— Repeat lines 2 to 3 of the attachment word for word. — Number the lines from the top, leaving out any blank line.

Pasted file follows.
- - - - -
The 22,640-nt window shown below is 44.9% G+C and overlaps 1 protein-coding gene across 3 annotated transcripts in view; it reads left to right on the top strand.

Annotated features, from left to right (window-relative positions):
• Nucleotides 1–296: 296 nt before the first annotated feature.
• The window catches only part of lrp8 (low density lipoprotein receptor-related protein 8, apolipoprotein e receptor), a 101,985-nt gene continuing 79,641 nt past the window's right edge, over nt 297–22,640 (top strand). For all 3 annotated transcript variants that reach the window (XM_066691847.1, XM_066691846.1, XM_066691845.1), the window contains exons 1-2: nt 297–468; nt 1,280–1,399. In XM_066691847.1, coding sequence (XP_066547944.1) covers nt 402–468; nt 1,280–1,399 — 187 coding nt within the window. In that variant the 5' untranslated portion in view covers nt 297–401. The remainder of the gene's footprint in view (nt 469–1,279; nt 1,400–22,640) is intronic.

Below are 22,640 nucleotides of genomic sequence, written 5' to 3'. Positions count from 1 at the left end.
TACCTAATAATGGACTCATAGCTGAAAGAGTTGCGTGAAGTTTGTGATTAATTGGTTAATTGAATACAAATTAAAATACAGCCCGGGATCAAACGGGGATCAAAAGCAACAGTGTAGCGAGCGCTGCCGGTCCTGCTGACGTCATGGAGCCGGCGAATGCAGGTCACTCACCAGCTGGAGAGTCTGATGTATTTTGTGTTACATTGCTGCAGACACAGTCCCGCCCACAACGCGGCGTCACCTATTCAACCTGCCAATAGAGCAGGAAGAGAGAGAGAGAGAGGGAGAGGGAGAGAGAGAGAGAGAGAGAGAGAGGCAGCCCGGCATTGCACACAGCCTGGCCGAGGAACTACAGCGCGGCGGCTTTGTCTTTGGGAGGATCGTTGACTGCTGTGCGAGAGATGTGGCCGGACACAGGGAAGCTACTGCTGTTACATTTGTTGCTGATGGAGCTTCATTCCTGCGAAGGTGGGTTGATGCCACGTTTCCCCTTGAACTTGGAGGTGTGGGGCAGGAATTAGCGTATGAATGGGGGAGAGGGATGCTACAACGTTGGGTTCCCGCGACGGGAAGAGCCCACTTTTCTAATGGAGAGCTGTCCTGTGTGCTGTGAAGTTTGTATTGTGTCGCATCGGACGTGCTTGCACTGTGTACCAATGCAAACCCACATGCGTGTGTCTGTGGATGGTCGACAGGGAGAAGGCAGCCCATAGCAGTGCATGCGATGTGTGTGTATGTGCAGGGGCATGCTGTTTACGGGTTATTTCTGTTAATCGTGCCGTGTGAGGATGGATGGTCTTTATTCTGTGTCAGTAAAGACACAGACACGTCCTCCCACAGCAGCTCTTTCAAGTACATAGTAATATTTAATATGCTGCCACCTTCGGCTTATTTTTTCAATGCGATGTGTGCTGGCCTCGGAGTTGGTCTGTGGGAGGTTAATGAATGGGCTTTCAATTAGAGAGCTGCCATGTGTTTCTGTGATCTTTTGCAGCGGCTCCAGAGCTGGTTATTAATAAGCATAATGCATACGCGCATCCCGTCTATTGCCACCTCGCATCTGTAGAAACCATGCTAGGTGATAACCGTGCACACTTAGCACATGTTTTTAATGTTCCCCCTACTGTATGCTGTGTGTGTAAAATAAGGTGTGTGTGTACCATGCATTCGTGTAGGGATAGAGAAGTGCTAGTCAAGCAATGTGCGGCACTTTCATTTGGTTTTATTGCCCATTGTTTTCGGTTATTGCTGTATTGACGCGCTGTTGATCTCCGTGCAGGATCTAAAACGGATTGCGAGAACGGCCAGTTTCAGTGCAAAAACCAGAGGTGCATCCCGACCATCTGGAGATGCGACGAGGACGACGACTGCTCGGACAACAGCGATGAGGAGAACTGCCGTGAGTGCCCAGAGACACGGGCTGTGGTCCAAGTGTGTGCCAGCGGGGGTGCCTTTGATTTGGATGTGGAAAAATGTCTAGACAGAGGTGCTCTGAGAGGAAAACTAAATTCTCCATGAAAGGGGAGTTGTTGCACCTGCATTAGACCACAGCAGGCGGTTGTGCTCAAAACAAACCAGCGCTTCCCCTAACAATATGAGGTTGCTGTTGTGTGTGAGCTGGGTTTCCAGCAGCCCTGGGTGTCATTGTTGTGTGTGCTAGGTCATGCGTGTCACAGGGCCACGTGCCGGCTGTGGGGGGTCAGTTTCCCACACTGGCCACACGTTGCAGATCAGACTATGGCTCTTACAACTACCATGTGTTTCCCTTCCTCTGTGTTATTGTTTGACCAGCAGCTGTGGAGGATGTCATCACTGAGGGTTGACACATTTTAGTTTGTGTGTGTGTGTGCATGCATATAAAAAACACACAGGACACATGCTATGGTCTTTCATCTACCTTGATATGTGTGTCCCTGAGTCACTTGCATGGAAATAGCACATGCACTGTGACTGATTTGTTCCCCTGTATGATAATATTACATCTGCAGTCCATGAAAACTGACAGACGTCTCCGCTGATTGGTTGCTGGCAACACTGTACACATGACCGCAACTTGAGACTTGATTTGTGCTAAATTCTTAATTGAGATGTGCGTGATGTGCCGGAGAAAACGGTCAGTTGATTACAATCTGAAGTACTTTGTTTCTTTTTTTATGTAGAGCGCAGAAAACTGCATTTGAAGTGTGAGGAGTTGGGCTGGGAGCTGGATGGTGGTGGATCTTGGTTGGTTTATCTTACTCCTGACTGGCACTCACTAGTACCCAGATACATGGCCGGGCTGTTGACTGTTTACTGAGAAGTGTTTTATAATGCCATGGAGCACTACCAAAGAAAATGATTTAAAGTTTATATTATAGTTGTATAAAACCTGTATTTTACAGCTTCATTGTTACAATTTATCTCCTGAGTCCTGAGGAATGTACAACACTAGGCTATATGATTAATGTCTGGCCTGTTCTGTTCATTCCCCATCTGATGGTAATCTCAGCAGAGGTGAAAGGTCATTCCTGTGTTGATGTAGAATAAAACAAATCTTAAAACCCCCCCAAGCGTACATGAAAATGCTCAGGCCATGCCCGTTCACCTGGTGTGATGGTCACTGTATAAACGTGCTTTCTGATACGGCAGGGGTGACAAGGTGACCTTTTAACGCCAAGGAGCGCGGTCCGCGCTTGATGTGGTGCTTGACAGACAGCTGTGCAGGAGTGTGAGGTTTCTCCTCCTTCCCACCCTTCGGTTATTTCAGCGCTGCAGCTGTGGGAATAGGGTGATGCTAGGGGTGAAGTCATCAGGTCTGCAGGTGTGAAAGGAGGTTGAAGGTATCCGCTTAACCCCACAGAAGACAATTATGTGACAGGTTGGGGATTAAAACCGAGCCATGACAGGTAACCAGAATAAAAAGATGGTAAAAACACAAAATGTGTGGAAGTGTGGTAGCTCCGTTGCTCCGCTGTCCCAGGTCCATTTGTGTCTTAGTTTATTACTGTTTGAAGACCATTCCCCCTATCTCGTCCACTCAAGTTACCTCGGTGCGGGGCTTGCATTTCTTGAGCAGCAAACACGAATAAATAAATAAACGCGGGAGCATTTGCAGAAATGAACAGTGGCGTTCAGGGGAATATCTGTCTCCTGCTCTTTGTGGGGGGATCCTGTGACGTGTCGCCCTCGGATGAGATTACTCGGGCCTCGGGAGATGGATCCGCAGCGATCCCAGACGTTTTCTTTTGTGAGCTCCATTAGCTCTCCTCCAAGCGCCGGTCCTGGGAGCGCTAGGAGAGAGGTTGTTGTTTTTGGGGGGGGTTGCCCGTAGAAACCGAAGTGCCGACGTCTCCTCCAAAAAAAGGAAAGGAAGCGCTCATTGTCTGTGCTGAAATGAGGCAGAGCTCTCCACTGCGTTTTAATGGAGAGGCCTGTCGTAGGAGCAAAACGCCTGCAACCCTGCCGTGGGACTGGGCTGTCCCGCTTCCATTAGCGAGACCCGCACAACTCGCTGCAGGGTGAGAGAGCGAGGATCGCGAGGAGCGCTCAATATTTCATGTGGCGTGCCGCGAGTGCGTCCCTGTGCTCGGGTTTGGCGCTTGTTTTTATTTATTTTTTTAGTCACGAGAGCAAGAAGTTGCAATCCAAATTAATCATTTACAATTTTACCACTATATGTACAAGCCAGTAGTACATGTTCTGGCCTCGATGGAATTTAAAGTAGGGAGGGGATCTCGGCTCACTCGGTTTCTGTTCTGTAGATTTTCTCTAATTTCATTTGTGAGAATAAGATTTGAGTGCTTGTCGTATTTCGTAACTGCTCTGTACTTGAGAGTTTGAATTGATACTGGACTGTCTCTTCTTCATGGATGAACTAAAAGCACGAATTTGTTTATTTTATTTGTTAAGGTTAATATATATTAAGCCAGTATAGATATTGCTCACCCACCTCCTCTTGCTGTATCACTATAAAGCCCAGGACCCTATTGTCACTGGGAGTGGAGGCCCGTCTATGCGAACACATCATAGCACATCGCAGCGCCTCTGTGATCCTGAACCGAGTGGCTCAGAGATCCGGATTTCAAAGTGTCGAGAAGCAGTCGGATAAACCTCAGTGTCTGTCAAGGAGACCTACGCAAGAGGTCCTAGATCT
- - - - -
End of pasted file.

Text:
Annotated features, from left to right (window-relative positions):
• Nucleotides 1–296: 296 nt before the first annotated feature.